Strawberry perpetrators 'should do time'

A bill toughening penalties for sabotaging food has been passed after the strawberry scare.
A bill toughening penalties for sabotaging food has been passed after the strawberry scare.

So-called "food terrorists" will face 10 to 15 years behind bars after the government rushed tough new penalties through parliament.

The government passed draft laws on Thursday in under four hours after Prime Minister Scott Morrison announced a crackdown on people sticking needles in strawberries.

"I'm just focused on making sure no idiot goes into a supermarket this weekend and does something ridiculous," Mr Morrison said.

Labor called for a review of the changes in 12 months to deal with any unintended consequences, particularly the inclusion of "providing the public with food" in the revised definition of "public infrastructure".

This new definition ties food contamination to national security.

Shadow attorney-general Mark Dreyfus said there had been very "little time to fully consider what the consequences of this legislation might be."

Rebuilding confidence in the strawberry industry is the highest priority, says Opposition Leader Bill Shorten, as he encouraged Australians to continue buying the fruit.

"Grab a punnet for yourself and a punnet for the nation," he said.

More than 100 reports of tampered fruit are being investigated by police across the country, many of which are thought to be fake or copycat cases.

Home Affairs Minister Peter Dutton condemned people being stupid or malicious.

"The police are being driven crazy by all of these hoaxes because all it does is divert their resources away from the main investigation," he told 2GB radio.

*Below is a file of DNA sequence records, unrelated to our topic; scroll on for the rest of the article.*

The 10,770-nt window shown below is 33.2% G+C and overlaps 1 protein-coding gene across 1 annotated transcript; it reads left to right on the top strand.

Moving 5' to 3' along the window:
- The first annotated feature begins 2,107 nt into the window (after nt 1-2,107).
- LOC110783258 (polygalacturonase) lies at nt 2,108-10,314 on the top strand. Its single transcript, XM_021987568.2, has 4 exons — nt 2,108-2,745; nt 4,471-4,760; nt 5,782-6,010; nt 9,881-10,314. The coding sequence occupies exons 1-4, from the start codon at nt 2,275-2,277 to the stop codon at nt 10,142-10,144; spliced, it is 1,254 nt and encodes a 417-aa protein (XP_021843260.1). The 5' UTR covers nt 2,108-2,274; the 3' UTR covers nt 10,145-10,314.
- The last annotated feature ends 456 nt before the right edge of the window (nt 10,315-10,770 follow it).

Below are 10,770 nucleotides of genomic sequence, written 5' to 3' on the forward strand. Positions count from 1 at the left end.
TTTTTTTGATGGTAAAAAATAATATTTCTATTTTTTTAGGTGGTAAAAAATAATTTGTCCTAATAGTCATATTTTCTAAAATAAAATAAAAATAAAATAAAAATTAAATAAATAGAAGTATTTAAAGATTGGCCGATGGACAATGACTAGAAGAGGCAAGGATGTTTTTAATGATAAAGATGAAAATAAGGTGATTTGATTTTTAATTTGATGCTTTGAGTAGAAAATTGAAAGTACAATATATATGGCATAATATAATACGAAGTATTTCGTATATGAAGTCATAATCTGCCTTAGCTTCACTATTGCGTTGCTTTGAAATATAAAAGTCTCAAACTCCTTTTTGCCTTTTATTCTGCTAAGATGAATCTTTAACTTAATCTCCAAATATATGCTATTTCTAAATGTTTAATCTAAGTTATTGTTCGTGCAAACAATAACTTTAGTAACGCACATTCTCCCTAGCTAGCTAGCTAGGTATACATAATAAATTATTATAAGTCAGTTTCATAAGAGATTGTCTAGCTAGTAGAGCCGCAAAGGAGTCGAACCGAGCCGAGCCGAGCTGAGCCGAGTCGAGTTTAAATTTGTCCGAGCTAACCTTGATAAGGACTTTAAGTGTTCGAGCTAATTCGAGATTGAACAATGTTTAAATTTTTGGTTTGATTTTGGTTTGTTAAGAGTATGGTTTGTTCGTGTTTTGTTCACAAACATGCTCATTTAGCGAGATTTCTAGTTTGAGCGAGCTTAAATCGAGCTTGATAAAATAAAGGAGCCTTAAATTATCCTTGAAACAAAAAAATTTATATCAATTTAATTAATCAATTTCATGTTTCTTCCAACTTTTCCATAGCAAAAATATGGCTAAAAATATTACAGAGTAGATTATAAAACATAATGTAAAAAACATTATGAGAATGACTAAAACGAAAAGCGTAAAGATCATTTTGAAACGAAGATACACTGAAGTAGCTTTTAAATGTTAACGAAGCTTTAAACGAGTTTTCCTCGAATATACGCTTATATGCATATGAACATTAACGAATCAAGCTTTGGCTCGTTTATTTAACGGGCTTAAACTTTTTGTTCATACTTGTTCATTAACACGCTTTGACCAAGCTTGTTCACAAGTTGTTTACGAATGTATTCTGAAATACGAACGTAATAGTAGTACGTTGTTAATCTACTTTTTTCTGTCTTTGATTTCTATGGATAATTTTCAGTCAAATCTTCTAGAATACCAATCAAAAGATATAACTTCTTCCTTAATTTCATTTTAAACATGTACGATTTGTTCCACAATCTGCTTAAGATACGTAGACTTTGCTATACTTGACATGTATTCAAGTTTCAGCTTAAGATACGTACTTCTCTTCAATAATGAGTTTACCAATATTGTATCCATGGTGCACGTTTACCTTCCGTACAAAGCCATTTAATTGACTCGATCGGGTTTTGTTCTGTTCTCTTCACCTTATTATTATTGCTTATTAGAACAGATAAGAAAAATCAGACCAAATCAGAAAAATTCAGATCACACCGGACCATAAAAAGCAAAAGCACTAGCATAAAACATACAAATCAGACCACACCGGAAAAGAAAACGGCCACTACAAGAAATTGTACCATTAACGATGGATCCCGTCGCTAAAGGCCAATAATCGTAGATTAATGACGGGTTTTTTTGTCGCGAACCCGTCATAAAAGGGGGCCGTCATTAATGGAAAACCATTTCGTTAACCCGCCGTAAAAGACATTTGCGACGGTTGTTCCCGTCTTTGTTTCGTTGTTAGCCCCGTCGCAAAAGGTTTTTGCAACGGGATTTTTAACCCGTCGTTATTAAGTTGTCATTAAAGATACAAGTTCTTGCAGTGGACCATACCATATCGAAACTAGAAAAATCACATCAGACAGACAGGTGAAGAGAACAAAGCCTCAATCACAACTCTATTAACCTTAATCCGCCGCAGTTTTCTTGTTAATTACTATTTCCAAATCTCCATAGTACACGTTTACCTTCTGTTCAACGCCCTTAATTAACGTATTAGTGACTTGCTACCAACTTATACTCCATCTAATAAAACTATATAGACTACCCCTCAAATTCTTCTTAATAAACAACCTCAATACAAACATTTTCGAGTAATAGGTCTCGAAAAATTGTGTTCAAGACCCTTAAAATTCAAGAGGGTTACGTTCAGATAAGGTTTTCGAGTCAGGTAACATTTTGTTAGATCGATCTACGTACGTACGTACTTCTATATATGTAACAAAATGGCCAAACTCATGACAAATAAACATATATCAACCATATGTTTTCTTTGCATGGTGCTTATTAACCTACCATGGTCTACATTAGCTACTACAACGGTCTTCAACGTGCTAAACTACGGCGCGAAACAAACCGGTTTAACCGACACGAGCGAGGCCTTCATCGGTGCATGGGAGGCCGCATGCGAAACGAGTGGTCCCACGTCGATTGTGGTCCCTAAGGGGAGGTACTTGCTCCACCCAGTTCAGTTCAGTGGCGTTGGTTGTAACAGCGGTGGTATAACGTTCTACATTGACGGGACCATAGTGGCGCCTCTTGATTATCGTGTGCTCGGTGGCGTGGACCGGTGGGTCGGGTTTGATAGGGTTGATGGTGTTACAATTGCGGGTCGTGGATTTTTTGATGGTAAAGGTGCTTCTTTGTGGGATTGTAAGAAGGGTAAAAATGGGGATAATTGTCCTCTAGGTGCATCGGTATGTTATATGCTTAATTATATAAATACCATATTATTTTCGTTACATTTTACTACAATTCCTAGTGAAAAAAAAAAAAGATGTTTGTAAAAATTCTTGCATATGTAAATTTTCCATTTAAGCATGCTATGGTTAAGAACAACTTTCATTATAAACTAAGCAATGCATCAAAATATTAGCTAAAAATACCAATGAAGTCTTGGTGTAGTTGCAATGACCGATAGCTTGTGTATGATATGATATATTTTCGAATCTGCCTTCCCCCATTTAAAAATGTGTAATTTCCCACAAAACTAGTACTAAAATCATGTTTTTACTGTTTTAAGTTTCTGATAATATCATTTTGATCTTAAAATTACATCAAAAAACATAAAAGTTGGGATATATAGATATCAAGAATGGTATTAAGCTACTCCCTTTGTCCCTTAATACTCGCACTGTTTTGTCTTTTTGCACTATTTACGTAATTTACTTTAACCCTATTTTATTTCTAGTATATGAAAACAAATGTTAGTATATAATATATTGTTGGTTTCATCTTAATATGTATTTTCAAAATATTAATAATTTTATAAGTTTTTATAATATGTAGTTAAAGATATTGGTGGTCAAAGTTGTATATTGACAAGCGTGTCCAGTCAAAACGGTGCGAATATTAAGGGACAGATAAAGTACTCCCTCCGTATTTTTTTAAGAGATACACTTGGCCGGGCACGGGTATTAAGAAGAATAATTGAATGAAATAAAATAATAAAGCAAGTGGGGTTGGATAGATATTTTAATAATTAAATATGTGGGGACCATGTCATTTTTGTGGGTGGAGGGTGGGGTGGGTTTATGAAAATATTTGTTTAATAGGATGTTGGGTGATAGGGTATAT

Anyone who tampers with food could soon face up to 15 years' jail, in line with child pornography and terror financing offences.

There will also be a new offence of being reckless in causing harm, which will carry a maximum penalty of 10 years in prison.

The most serious cases with national security implications will be covered by sabotage offences, with penalties ranging from seven to 25 years' jail.

"The reality is that ... they've got to do some time," Mr Littleproud told ABC radio.

"The one thing that people can do better than government is go and buy strawberries. Stick it up these parasites by going into the supermarkets and buying strawberries."

The Queensland and NSW governments are offering a reward to catch the culprits.

The government is also providing $1 million to make more food safety officials available to increase detection, fast-track recalls and help the industry to rebuild confidence.

Supermarket giant Woolworths has taken the extraordinary step of withdrawing sewing needles from its shelves nationally.

Australian Associated Press